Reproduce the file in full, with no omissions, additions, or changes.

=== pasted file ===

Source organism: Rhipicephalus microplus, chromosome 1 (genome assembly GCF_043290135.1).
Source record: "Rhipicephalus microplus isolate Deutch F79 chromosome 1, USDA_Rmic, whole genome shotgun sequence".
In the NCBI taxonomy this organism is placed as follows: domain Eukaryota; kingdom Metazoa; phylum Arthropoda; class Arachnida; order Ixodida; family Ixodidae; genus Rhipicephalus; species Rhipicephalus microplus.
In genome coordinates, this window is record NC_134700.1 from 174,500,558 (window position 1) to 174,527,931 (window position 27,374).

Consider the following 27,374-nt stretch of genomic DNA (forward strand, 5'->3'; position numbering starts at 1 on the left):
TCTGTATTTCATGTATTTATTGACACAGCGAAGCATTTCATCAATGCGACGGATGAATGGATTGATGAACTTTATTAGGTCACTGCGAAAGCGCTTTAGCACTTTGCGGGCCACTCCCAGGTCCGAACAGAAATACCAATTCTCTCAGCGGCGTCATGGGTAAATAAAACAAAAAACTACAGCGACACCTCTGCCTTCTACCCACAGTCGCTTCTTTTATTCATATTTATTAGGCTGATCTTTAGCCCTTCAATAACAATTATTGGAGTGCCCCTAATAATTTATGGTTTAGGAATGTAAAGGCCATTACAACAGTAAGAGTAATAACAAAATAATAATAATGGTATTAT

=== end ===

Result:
Source organism: Rhipicephalus microplus, chromosome 1 (genome assembly GCF_043290135.1).
Source record: "Rhipicephalus microplus isolate Deutch F79 chromosome 1, USDA_Rmic, whole genome shotgun sequence".
In the NCBI taxonomy this organism is placed as follows: domain Eukaryota; kingdom Metazoa; phylum Arthropoda; class Arachnida; order Ixodida; family Ixodidae; genus Rhipicephalus; species Rhipicephalus microplus.
In genome coordinates, this window is record NC_134700.1 from 174,500,558 (window position 1) to 174,527,931 (window position 27,374).

Consider the following 27,374-nt stretch of genomic DNA (forward strand, 5'->3'; position numbering starts at 1 on the left):
TCTGTATTTCATGTATTTATTGACACAGCGAAGCATTTCATCAATGCGACGGATGAATGGATTGATGAACTTTATTAGGTCACTGCGAAAGCGCTTTAGCACTTTGCGGGCCACTCCCAGGTCCGAACAGAAATACCAATTCTCTCAGCGGCGTCATGGGTAAATAAAACAAAAAACTACAGCGACACCTCTGCCTTCTACCCACAGTCGCTTCTTTTATTCATATTTATTAGGCTGATCTTTAGCCCTTCAATAACAATTATTGGAGTGCCCCTAATAATTTATGGTTTAGGAATGTAAAGGCCATTACAACAGTAAGAGTAATAACAAAATAATAATAATGGTATTAT